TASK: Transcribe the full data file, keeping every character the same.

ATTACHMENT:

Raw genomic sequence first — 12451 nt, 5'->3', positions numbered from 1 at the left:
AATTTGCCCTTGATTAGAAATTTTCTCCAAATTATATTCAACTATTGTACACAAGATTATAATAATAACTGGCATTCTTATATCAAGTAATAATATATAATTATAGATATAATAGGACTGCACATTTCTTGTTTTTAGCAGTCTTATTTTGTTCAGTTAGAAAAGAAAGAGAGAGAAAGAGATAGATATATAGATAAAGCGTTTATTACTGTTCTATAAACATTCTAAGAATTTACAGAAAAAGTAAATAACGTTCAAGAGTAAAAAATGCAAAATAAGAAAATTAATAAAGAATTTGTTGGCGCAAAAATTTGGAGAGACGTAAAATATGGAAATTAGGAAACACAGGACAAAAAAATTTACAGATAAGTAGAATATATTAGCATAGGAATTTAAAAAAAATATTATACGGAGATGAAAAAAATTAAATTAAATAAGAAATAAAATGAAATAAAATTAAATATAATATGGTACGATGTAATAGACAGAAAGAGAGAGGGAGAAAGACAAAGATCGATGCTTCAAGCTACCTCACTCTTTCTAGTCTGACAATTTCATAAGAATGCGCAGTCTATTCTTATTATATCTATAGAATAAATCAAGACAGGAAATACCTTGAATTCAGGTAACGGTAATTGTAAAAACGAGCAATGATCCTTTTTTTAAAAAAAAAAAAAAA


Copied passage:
Raw genomic sequence first — 12451 nt, 5'->3', positions numbered from 1 at the left:
AATTTGCCCTTGATTAGAAATTTTCTCCAAATTATATTCAACTATTGTACACAAGATTATAATAATAACTGGCATTCTTATATCAAGTAATAATATATAATTATAGATATAATAGGACTGCACATTTCTTGTTTTTAGCAGTCTTATTTTGTTCAGTTAGAAAAGAAAGAGAGAGAAAGAGATAGATATATAGATAAAGCGTTTATTACTGTTCTATAAACATTCTAAGAATTTACAGAAAAAGTAAATAACGTTCAAGAGTAAAAAATGCAAAATAAGAAAATTAATAAAGAATTTGTTGGCGCAAAAATTTGGAGAGACGTAAAATATGGAAATTAGGAAACACAGGACAAAAAAATTTACAGATAAGTAGAATATATTAGCATAGGAATTTAAAAAAAATATTATACGGAGATGAAAAAAATTAAATTAAATAAGAAATAAAATGAAATAAAATTAAATATAATATGGTACGATGTAATAGACAGAAAGAGAGAGGGAGAAAGACAAAGATCGATGCTTCAAGCTACCTCACTCTTTCTAGTCTGACAATTTCATAAGAATGCGCAGTCTATTCTTATTATATCTATAGAATAAATCAAGACAGGAAATACCTTGAATTCAGGTAACGGTAATTGTAAAAACGAGCAATGATCCTTTTTTTAAAAAAAAAAAAAAA